Having convinced Recyclops to bring its subscription curbside recycling service to Patagonia and having sponsored monthly collections of cardboard and glass, the Patagonia Recycling Task Force now faces some tough decisions about how best to advance recycling opportunities in Eastern Santa Cruz County.
Chief among these decisions is whether to suspend the glass and cardboard collections to encourage more households to sign up for the Recyclops curbside service. Nine months after its service launch, Recyclops still has not attracted the 100 subscribers it maintains it needs to make the local effort profitable.
The task force was created early in 2020 when it came to light that most of the recyclables going into the county-provided trailers behind the post office were not being recycled because of the high level of trash mixed in with the recyclables. In March 2020, the county yanked its containers, virtually halting all local recycling opportunities from a community with a strong contingent of citizens eager to recycle.
Unable to bring back a full-scale drop-off operation, the group implemented a series of once-a-month collections of glass and cardboard in January 2021. By the end of 2021, the task force had also succeeded in attracting Recyclops to the community.
Commenting on the group’s current challenges, task force chair Bob Brandt said, “Recyclops customers tell us they are pleased with the service, and we hope the number of people who take advantage of it will substantially increase,” Brandt said. “However, we need to figure out if our monthly collections are undermining the curbside pickup subscriptions and what we can do, if anything, to support both curbside and drop-off recycling.”
To determine why those who drop off their glass and cardboard have not subscribed, the task force has started asking those recyclers to complete a short questionnaire. That effort got off to a very slow start at the monthly collection on July 23 when fewer than ten people brought cardboard and the total haul was not enough to fill even a small trailer.
Two of the seven people who filled out the questionnaire said they don’t want to pay for curbside service if they can drop their recyclables off at no cost or for a small donation, two said they don’t generate enough to make it worth the cost of curbside pickup and two reported they would subscribe to the Recyclops service if the service were available where they live. The task force initially had hoped that Recyclops would serve customers in Sonoita, Elgin and other outlying areas but the company has yet to identify a cluster of homes and businesses there that could be served profitably.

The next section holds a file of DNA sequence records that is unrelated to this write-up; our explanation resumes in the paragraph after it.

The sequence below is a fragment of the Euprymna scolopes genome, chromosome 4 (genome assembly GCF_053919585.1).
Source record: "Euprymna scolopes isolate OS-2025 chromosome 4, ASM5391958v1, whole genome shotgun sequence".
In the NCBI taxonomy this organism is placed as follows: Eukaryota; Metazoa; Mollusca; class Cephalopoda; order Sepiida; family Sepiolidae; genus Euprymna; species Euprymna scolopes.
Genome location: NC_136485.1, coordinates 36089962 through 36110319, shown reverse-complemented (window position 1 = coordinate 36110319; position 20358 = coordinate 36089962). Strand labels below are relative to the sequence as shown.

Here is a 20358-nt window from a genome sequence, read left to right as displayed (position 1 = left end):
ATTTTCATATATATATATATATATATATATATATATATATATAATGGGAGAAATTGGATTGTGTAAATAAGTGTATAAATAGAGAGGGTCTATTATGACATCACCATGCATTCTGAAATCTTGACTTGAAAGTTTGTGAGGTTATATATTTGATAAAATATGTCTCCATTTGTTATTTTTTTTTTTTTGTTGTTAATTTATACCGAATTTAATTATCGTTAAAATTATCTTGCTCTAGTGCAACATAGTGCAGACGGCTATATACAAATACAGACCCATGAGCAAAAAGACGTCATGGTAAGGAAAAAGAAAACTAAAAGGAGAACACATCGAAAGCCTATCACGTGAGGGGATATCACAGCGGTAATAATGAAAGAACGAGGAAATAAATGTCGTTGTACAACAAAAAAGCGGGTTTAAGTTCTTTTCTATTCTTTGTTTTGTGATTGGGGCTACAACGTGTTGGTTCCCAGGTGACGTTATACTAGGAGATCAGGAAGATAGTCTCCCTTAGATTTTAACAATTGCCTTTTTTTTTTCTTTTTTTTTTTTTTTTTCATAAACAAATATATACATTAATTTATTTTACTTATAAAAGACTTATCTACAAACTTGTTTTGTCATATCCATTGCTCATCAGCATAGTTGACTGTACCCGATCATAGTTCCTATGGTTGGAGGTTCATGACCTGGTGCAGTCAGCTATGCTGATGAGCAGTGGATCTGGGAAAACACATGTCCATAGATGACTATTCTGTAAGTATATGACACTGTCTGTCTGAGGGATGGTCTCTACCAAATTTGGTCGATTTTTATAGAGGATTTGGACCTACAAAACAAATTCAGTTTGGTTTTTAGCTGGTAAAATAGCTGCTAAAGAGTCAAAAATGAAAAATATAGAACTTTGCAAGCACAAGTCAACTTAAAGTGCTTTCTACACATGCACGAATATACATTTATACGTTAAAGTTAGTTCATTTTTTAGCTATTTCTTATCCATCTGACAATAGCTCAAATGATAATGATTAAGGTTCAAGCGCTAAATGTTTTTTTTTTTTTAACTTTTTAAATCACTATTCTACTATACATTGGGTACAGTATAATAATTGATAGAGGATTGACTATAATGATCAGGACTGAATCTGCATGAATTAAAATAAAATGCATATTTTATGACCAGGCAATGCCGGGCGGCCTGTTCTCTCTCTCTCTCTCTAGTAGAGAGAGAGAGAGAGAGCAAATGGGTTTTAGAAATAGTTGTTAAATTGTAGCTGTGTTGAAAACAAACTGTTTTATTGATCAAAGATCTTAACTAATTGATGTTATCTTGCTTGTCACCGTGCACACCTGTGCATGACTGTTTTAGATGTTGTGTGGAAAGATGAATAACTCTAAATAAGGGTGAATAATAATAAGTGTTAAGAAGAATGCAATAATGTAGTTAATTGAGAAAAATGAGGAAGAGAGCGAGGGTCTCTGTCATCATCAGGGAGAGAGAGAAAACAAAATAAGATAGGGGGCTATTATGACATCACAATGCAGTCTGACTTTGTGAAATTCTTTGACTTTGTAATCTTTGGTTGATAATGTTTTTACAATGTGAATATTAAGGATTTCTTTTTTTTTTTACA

The Recyclops service model seems well-suited for small jurisdictions such as Patagonia. The company pays local drivers to use their own vehicles to collect the recyclables rather than large trucks that have comparatively large carbon footprints. They provide subscribers with a supply of transparent lightweight plastic bags that allow drivers to detect any unacceptable items in the bags and call that to the attention of the customer. The result is that, in comparison with larger operations, significantly less of the material that goes to Republic Services in Tucson, the recycling processing facility, gets landfilled.
According to Recyclops operations chief Eric Holeman, the company accepts plastics 1-7 because the Republic Services facility in Tucson has the capability to process, and has buyers for, the hard-to-recycle plastics. Holeman noted that, in this region, the bags supplied by the company to their customers are recycled after they are emptied and are used by Trex in the manufacturing of composite decking materials.
The task force continues to invite comments from anyone who may have suggestions on how to improve recycling in the region.
Brandt may be contacted at firstname.lastname@example.org